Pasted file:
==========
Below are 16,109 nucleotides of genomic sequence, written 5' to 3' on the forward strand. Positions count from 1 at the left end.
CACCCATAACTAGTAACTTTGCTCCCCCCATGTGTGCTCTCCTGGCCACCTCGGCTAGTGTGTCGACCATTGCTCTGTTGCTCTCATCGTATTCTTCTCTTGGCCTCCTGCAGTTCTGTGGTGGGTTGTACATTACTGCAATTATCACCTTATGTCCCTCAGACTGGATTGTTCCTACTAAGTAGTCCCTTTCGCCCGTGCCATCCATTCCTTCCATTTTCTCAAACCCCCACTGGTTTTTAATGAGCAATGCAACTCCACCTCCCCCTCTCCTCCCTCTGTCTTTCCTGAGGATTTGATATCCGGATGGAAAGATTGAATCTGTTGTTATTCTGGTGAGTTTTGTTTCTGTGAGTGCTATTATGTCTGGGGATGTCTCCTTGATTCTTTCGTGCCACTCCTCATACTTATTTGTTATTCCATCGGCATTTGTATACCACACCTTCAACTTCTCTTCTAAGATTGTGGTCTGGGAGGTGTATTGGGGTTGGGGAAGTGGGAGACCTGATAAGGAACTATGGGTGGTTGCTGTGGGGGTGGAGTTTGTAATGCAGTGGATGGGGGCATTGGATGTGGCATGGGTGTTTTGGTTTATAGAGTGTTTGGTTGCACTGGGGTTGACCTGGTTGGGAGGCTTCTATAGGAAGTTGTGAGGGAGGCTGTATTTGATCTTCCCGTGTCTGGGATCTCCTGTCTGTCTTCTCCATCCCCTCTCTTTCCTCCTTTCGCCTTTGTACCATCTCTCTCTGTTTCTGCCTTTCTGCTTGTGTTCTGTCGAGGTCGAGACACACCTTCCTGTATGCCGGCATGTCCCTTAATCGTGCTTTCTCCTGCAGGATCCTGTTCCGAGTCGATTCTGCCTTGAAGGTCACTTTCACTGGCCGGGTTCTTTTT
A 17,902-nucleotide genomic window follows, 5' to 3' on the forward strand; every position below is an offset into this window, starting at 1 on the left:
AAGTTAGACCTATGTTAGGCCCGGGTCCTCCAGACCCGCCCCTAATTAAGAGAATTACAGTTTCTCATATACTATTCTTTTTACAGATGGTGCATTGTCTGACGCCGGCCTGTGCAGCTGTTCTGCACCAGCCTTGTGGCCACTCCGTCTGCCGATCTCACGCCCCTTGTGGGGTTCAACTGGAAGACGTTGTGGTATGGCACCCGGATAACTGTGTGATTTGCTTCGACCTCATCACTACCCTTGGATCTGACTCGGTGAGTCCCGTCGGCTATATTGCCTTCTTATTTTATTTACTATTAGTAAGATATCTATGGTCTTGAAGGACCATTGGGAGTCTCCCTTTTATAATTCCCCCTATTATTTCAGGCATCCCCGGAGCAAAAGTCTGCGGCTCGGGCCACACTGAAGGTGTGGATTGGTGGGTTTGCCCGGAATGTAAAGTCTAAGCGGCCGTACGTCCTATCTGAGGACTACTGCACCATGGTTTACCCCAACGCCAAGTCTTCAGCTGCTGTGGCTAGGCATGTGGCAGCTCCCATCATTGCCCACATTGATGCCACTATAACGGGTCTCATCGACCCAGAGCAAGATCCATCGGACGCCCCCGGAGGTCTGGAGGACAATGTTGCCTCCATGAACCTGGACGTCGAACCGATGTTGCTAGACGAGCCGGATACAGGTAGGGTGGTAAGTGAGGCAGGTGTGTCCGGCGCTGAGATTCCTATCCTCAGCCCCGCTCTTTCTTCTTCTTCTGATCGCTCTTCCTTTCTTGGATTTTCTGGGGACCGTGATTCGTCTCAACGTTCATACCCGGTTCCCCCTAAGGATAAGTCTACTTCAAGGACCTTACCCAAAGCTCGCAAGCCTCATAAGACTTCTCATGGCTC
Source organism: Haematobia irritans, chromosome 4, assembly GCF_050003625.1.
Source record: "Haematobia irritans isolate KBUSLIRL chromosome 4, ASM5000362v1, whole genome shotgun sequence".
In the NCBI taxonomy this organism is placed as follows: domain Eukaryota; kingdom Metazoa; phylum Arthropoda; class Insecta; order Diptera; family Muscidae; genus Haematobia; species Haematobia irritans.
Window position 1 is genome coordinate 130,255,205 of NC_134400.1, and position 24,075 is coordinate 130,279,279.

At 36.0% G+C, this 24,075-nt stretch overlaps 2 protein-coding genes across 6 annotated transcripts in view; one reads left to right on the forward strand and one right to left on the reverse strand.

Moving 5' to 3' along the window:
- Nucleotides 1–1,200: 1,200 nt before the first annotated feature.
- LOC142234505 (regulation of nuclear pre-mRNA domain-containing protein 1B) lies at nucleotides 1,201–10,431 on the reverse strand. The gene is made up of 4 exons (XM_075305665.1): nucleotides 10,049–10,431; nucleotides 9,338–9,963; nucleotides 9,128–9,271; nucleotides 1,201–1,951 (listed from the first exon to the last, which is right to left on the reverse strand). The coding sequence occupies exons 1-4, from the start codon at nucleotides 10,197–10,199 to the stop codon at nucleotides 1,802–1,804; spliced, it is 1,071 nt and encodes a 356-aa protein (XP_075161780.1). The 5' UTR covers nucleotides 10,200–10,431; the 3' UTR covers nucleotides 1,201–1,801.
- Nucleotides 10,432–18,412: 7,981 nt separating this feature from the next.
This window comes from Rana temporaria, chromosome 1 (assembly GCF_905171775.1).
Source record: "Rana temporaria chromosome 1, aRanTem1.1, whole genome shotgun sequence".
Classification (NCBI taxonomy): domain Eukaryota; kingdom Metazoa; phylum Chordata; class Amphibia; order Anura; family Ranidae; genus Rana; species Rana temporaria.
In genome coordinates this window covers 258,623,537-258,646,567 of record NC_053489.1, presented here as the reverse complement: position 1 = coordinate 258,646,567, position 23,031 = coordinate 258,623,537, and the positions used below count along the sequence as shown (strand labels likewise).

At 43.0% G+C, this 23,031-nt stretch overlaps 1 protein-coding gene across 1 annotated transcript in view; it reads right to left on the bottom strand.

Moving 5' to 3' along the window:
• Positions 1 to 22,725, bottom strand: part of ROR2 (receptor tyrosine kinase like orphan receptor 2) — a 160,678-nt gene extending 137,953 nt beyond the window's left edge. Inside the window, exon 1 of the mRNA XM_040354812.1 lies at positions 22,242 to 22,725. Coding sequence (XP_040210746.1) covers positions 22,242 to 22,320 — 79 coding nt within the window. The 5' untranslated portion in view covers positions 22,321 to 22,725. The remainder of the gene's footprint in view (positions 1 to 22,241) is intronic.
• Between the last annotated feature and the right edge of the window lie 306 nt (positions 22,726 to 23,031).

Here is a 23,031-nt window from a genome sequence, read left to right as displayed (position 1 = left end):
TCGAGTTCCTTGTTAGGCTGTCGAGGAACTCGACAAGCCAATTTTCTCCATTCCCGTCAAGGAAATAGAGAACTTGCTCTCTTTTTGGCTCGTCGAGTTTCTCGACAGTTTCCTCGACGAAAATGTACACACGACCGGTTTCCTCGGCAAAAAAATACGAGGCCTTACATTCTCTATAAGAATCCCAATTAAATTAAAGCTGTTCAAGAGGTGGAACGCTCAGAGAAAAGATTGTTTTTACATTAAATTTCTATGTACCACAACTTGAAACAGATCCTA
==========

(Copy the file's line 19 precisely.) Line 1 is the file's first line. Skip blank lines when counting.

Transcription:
Moving 5' to 3' along the window: